The challenge of simplicity

When I started The chain broke, I did so, knowing that I wanted to make something simple and easy to work with. Little did I know that simplicity is one of the most difficult thing to attain.

This is the problem with projects that are done well, they make everything seem effortless. I looked at projects like “Lara croft: go” or “Grow home” and thought, how hard can it be to get that style…

very hard as it turns out.

This mini rant on the complexities of simplicity comes on the back of a week where I have been doing nothing but trying to build a cantina for the game and failing miserably.

All of this griping should however not reflect on my want to finish the game. I am in this until the bitter end, sometimes it is just nice to vent.

Officially half way

When working on videogames, project fatigue is a real problem that does need to be combatted at every turn.

You start out a project all excited and ambitious. There is nothing that your game cannot do and nothing that it cannot be. This is probably the best part of making videogames, the open and delightful place where every opportunity is available to you.

and then it starts; the long arduous task of actually making the game. All of a sudden your game has to move from great idea to awesome game. You have to think about things like visual design, audio design and story beats. You lose yourself in questions of color choices and fps count and you can no longer tell if what you are making is any good at all.

This is when project fatigue starts up. You can no longer tell if you game is good or not, you can no longer tell if anything is any good and you start question everything about the game down to it’s core principles.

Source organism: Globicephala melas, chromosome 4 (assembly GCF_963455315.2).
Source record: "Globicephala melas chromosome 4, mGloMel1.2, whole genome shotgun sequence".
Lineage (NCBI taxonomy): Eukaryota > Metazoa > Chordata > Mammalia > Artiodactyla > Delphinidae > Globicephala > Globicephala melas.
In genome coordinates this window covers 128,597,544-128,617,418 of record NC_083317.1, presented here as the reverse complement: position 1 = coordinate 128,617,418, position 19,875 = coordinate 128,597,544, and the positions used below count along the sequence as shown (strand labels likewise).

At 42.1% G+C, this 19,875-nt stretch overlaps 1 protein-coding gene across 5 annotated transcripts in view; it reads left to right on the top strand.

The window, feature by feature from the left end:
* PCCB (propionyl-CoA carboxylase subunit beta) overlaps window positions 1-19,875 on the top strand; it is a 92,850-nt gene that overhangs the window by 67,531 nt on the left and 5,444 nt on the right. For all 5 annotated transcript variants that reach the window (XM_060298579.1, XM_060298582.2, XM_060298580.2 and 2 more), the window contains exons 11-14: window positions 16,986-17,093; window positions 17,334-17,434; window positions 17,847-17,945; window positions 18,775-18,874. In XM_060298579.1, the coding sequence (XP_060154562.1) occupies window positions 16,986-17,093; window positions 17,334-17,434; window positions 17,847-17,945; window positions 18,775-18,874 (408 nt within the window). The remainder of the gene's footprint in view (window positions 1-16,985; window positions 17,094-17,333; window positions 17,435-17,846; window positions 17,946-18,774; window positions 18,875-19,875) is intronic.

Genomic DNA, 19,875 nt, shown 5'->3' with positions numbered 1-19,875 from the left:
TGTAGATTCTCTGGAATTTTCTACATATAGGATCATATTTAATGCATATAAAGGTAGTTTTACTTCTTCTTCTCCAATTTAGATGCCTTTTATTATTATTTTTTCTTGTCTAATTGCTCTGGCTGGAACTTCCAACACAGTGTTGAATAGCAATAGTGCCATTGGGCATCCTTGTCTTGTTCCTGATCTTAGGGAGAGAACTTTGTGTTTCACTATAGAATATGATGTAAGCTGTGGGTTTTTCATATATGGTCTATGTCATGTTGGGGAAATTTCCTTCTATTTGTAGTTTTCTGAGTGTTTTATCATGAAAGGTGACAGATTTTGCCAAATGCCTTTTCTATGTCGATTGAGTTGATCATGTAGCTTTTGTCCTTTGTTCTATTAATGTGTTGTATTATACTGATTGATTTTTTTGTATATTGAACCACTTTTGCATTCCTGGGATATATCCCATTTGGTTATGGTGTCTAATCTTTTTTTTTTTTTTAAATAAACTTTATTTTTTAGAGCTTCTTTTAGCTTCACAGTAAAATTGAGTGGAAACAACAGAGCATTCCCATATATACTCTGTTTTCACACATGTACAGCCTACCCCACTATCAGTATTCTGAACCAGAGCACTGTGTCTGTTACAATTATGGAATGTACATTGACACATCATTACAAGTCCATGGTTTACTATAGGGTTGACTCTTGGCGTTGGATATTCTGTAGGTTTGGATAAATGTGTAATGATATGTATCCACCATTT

At this stage you can do nothing but take your successes where they come and today I found such a success.

I am now officially half way. I have reached the threshold that means that I have finished 50% of the levels that are in the game and that is awesome.

Now, bear with me, as I attempt top finish the rest.

The difficulties of worldbuilding

I have reached an interesting part in the development of “The chain broke” where I am going from answering how something is happening to why it’s happening. This might sound very arty farty (pun intended), but it really isn’t.

Up until this point I have been focussed on how the characters of my game survive given the circumstances under which they live and now I am going into explaining how those circumstances came about. I am, of cause, being purposefully vague here, because I want you to play the game and find out all of the gory details for your selves, but suffice it to say some stuff went down and now I am exploring just what happened.

Surprisingly, I am finding it a bit harder to define the why of everything, than I did the how. Creating the world after everything had gone down was, for whatever reason, quite a bit easier for me than I thought it would be, which is probably why I am struggling now.

However, I will not let that get me down, I have a game to make and damnit if I am not going to finish it.